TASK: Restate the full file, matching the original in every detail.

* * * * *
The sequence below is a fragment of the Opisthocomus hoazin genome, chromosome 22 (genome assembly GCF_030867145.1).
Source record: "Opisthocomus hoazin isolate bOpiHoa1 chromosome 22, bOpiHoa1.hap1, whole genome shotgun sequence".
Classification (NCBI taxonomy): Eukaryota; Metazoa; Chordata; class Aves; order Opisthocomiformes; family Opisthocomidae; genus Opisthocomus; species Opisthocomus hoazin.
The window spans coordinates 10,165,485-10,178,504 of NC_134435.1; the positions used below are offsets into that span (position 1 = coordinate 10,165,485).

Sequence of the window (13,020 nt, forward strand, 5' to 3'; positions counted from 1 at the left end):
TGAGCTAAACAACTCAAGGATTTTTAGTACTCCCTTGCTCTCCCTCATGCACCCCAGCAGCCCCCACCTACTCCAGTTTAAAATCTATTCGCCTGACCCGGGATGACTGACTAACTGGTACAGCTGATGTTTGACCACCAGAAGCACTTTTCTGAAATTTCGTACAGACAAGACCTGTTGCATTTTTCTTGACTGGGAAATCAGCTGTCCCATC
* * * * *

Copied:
The sequence below is a fragment of the Opisthocomus hoazin genome, chromosome 22 (genome assembly GCF_030867145.1).
Source record: "Opisthocomus hoazin isolate bOpiHoa1 chromosome 22, bOpiHoa1.hap1, whole genome shotgun sequence".
Classification (NCBI taxonomy): Eukaryota; Metazoa; Chordata; class Aves; order Opisthocomiformes; family Opisthocomidae; genus Opisthocomus; species Opisthocomus hoazin.
The window spans coordinates 10,165,485-10,178,504 of NC_134435.1; the positions used below are offsets into that span (position 1 = coordinate 10,165,485).

Sequence of the window (13,020 nt, forward strand, 5' to 3'; positions counted from 1 at the left end):
TGAGCTAAACAACTCAAGGATTTTTAGTACTCCCTTGCTCTCCCTCATGCACCCCAGCAGCCCCCACCTACTCCAGTTTAAAATCTATTCGCCTGACCCGGGATGACTGACTAACTGGTACAGCTGATGTTTGACCACCAGAAGCACTTTTCTGAAATTTCGTACAGACAAGACCTGTTGCATTTTTCTTGACTGGGAAATCAGCTGTCCCATC